Colin Butler has a list of things the profession could really do without. One of my responsibilities is to help new teachers settle in. I can tell them honestly that they are joining a good school; but if they ask whether they've chosen the right profession my answer has to be: "That depends."
As a vocation, teaching will always satisfy; but the realities of the job attract no one, deter many and foul everything up for the lot of us. So, here's my list of things teaching could do without.
First, the propaganda. When I first heard of the failing 15,000, I thought, "Good. Sack the lot. We don't need them." Then it turned out that they were a statistical extrapolation (i.e. didn't exist). Furthermore, there was not a single headteacher or inspector among them. The real solution would be to make the profession more attractive and upgrade the intake. But do you ever hear Mrs Shephard or Mr Woodhead say that?
Second, there is the small matter of grotty premises. One of my first classrooms was a decrepit hut overlooking a pigsty. Even then there was an Education Secretary (Mark Carlisle) saying there was no connection between spending and results. The fact is, there is nothing more demoralising for pupils and teachers alike than shabby rooms and poor equipment. If teaching matters, then premises matter, too.
So do big classes - my third point. Class size had been going down; now it's going up and we get the "no connection" line from on high. But there is a connection. With too many in a room, you simply can't cater for them all. If teachers are constantly awash with books and marking, exciting initatives to raise the quality of teaching become all but impossible.
Fourth - those initiatives. The fact is that carrying out someone else's long and complicated instructions is the essence of the modern teacher's daily round -scarcely a recipe for getting the best ideas or the best minds into education. Even new entrants from Mars would know that dominance and OFSTED mean the same thing, OFSTED's emphasis being on compliance with the rulebook rather than constructive, long-term support. But, as if that were not enough, there are moves afoot to make appraisal part of the checking-up process, too. That really is authoritarianism run riot. Teachers are already accountable, pupil by pupil, via exam results. There is no justification for harassing them further.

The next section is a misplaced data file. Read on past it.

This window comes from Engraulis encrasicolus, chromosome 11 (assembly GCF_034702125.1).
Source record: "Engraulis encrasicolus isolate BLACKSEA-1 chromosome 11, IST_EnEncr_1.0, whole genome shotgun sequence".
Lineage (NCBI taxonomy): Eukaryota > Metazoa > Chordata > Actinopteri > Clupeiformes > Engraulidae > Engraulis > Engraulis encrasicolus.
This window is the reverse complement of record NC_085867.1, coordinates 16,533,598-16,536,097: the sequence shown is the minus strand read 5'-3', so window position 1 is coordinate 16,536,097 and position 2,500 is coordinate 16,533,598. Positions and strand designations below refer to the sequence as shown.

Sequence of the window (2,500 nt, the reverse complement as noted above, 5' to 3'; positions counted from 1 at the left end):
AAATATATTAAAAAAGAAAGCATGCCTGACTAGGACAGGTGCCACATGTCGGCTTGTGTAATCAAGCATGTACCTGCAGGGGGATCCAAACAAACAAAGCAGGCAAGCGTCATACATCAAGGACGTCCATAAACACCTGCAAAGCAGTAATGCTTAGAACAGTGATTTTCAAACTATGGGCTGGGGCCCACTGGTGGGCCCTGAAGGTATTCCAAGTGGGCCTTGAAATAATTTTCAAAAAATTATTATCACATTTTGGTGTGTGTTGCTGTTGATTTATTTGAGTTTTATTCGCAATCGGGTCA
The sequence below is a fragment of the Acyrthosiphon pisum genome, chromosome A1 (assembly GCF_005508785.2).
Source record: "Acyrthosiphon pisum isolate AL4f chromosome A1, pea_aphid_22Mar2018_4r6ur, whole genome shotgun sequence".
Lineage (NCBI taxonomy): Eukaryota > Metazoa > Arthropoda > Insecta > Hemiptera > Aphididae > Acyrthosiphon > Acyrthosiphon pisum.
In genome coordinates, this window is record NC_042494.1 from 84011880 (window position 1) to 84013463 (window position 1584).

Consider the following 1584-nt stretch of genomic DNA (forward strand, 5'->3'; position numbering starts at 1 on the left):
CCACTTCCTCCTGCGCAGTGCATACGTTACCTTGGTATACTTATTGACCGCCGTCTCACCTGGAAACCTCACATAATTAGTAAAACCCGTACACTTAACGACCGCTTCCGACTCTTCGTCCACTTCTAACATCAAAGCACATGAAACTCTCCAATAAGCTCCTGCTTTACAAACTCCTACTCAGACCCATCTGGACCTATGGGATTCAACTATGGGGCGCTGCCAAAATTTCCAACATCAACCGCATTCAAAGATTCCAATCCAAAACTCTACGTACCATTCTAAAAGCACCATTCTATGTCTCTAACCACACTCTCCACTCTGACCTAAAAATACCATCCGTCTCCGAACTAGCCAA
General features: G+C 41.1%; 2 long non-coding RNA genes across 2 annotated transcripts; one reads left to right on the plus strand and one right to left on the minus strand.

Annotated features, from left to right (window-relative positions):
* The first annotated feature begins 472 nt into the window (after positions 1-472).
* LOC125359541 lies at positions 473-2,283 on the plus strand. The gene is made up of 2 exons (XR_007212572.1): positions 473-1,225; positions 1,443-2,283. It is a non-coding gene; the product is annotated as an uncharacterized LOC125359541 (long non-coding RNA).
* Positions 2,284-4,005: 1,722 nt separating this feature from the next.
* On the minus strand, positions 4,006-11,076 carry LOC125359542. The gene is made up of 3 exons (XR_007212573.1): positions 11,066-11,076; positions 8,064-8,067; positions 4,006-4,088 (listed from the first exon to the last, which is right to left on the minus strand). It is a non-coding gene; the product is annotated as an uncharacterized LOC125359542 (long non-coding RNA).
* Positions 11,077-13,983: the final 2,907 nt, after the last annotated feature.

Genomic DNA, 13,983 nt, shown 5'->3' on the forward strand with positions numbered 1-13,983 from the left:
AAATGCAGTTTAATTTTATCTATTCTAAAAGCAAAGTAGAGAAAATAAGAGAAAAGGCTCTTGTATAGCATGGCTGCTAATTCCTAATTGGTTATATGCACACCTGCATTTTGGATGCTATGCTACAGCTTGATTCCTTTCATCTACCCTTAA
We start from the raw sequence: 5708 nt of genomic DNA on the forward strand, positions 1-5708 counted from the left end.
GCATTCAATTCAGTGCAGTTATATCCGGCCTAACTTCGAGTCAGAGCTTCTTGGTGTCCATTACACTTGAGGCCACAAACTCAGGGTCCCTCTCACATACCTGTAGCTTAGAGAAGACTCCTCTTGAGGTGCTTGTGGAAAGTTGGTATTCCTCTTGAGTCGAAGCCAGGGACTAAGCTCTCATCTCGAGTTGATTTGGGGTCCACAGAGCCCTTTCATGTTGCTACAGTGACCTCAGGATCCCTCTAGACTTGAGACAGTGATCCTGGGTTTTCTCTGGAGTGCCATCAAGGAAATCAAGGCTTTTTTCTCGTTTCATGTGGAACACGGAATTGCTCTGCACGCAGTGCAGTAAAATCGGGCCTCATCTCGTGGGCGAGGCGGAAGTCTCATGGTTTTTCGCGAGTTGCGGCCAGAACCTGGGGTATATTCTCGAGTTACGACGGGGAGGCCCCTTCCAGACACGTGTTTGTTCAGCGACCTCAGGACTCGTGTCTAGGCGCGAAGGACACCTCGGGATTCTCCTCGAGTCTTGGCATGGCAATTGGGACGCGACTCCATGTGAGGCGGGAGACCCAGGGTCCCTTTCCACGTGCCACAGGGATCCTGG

Not when you consider their poor pay - my fifth gripe. MPs were honest enough to link salaries with quality of intake, at least when it came to their own earnings. So, by MPs' own criteria, teachers must be in line for a handsome increase, plus a medal or, better still, a sanatorium voucher. All that chopping and changing and still you need to read the press to know what your job will look like next year.
So, here we are at the beginning of a new academic year, and, on every front that matters, we - those of us who actually teach - have lost the initiative. And that is a loss for education too.
The six unions (five too many), parents' associations and governors all know this. Individual teachers expect them to get the education budget back into the public eye and keep it there.
As for the rest, governments have powerful political reasons for wishing to appear tough on teachers, so not much will change there, either before or after the general election.
Meanwhile the present Government could still make us more receptive to change. Alienation is no way to get the best out of teachers; and macho management is simply one more reason for early retirement.
Dr Colin Butler is senior English master at Borden Grammar School, in Kent.